_DSC1353 For us, we were simply seeking respite from the road, and a good ole geocache.  We got more than we were searching for, though, with these stellar views.  It is a place we would love to come back to and spend more time, perhaps camp for a while.  This spot we found truly was Paradise._DSC1346

Big Thicket National Preserve

20150523-_DSC1319Last Saturday found us in the visitor center for the Big Thicket National Forest, north of the town of Kountze.  We had stopped in briefly to get information on trails, and now we were back for a respite from the muggy humidity and the bugs after an hour long hike on the Kirby Nature Trail.  I sat in the darkened theater room to feed the baby, and the friendly park ranger who was working the front desk offered to start the movie for me.  We watched the fifteen minute film that offered some insight on what makes this preserve special.

One of the features of the park that make it unique is its diversity.  The Big Thicket is actually a collection of several tracts of land spread out over several counties and 84,500 acres.  It happens to sit right at the junction of several different ecosystems.  A hiker might be able to cross through nine different ecosystems throughout a visit in the park, from the pineywoods of east Texas to the hardwoods of the Mississippi, from savannah to desert.  Due to this intersection, visitors will be able to find a wider variety of species than in any other area of Texas: over three hundred species of migrating birds, a thousand flowering plants and shrubs (including four carnivorous species), one hundred species of trees, and many species of reptiles and amphibians, including all four venomous snakes of Texas, and this cute little skink here.

Buck Moth Caterpillar.  Apparently their little barbs are poisonous and leave a vicious little sting if touched.  20150523-_DSC1331

Fungus and flowers along the Pitcher Plant Trail20150523_153955










This is the Pitcher Plant – one of the four carnivorous plants.  It digests insects that fall into the liquid inside this tube, which contains enzymes that break them down.  These plants are easily viewed in the springtime from a short quarter mile walk along an easy walking path (that can be a little tricky to get to, at least the way we drove to it).


Given that this area of the world has been designated as the “biological crossroads of North America”, one should not be surprised that of all the strange insects, reptiles and flora and fauna of this preserve, there has been reports also of elusive hairy beasts – wood apes, aka “bigfoot” or “sasquatch”.  There have been at least fifteen reports of sightings in the counties composing the Big Thicket on the North American Wood Ape website, accounts so numerous that Bigfoot researchers have been known to take up residence in the area to keep watch. (This information was not relayed in the film we watched in the visitors center). The area was also home to most species of American mega-fauna before their extinction.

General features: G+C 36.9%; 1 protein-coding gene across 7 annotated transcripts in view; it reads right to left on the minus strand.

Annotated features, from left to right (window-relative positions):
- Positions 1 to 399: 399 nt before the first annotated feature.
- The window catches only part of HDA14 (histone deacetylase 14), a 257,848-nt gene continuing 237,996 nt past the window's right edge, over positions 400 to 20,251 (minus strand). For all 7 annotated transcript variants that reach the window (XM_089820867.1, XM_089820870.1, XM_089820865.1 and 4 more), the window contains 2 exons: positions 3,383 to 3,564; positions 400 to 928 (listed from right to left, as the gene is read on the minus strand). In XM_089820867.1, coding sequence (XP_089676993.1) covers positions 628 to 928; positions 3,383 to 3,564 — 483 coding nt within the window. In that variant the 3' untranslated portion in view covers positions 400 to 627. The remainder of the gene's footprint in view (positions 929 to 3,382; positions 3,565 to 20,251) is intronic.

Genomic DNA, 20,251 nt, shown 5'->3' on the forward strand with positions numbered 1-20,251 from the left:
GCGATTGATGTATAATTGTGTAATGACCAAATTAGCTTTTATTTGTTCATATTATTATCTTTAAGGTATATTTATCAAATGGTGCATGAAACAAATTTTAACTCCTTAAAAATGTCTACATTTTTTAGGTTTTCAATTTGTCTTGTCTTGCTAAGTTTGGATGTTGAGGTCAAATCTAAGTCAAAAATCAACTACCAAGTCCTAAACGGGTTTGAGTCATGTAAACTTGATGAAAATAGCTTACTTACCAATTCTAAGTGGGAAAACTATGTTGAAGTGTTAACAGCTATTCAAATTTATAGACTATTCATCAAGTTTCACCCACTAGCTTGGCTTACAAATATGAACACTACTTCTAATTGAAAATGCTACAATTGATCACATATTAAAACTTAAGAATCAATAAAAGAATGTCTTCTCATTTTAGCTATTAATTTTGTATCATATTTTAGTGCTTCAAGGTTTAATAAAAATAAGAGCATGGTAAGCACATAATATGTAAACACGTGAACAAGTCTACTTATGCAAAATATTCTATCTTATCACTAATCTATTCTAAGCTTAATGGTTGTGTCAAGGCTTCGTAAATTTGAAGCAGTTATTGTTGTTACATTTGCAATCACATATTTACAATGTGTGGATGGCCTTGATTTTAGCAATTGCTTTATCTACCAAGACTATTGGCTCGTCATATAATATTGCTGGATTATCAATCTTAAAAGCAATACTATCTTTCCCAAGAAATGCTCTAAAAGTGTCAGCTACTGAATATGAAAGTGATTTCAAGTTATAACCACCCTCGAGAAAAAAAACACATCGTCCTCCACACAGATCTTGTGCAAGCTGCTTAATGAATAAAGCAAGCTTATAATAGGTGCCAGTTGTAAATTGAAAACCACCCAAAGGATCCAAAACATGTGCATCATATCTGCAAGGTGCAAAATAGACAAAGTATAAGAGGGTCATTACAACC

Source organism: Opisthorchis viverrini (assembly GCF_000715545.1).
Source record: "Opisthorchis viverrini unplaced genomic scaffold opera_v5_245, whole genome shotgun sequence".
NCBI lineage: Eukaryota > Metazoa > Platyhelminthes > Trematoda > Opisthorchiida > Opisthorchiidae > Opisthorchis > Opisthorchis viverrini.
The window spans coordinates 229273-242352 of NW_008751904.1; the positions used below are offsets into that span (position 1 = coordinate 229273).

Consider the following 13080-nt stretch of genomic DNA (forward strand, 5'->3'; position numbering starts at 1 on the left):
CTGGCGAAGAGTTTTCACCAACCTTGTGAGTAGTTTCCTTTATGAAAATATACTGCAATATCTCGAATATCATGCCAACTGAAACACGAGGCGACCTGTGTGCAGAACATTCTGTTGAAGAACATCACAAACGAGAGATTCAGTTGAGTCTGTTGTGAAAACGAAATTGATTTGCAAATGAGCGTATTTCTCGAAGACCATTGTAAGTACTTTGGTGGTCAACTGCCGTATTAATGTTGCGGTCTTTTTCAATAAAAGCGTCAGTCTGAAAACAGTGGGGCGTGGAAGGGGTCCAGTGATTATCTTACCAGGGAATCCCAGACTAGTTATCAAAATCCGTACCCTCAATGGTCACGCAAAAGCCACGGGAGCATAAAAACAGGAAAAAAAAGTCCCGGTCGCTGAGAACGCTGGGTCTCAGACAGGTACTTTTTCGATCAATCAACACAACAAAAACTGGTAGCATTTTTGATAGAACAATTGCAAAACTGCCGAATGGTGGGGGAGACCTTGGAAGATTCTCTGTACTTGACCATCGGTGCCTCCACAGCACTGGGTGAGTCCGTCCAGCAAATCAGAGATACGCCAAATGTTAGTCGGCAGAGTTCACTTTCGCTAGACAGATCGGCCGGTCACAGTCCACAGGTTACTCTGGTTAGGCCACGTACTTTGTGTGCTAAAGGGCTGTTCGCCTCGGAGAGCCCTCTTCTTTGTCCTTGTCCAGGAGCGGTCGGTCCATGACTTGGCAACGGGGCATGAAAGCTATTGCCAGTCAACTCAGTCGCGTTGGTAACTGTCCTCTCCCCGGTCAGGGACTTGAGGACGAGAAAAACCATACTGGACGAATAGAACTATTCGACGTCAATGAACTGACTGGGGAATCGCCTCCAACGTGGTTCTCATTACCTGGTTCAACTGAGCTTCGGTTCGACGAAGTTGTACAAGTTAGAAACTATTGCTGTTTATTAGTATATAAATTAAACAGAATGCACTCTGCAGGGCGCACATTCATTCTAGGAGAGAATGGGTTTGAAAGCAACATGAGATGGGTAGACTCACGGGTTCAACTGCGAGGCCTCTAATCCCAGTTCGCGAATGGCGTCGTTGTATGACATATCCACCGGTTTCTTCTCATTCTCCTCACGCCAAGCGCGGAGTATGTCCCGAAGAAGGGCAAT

20150523_132526Stories of the people of the area that were included in the official film included that of the “Dog People”, a group of pioneer-types that lived completely off the land in this area in the mid-1900s, using their pack of dogs to assist them in hunting game in the forest to survive off of.  Also, groups of Native Americans, such as the Alabama-Coushatta, have called these woods home at some point.  The Dog People and other residents were slowly kind of forced of the forest, as it started to be exploited for its oil and gas reserves, as well as its lumber.  Eventually, though, there was enough push to get the land declared as one of the nation’s first National Preserves in 1974.  Due to its status as a preserve and not a national park, there is limited allowance for these resources to be utilized, but while retaining the area’s natural resources for the future.

20150523_131501 Another story that I came across later, not included in the film, was that of the Texas “Jayhawks”, a group of local men drafted to fight in the Civil War for the side of the Confederacy, who opposed that side’s viewpoint and hid out in the forest to avoid the war.  They were arrested at one point and held in nearby Woodville, but escaped in a scheme involving whiskey, fiddling, a loose board, and the dancing of a jig by one of the Jayhawks, which allowed the guards to be distracted long enough for all the prisoners to escape through the loose board one by one.  In the chaos that ensued after, the one who had been dancing the jig just walked away, free at last.  Later, a Confederate Captain named Kaiser decided to light a fire to the Jayhawk camp at Honey Island, trying to flush out the traitors.  It is believed that all the Jayhawks escaped, but the canebrake they lived in was permanently destroyed, and 3000 acres of forest burned up in what is now referred to as the “Kaiser Burnout”.  This is one of the ghost stories that is attributed to the mysterious “Light of Saratoga”, a ghostly light that appears and disappears at random times on Bragg Road in the town of Saratoga, sixteen miles west of Kountze.   Other explanations include ghost conquistadors looking for buried treasure, a decapitated railroad worker from a nearby accident, or an eternally lost hunter looking for a way out.  Or, perhaps, swamp gas or light reflection from cars on the nearby highway.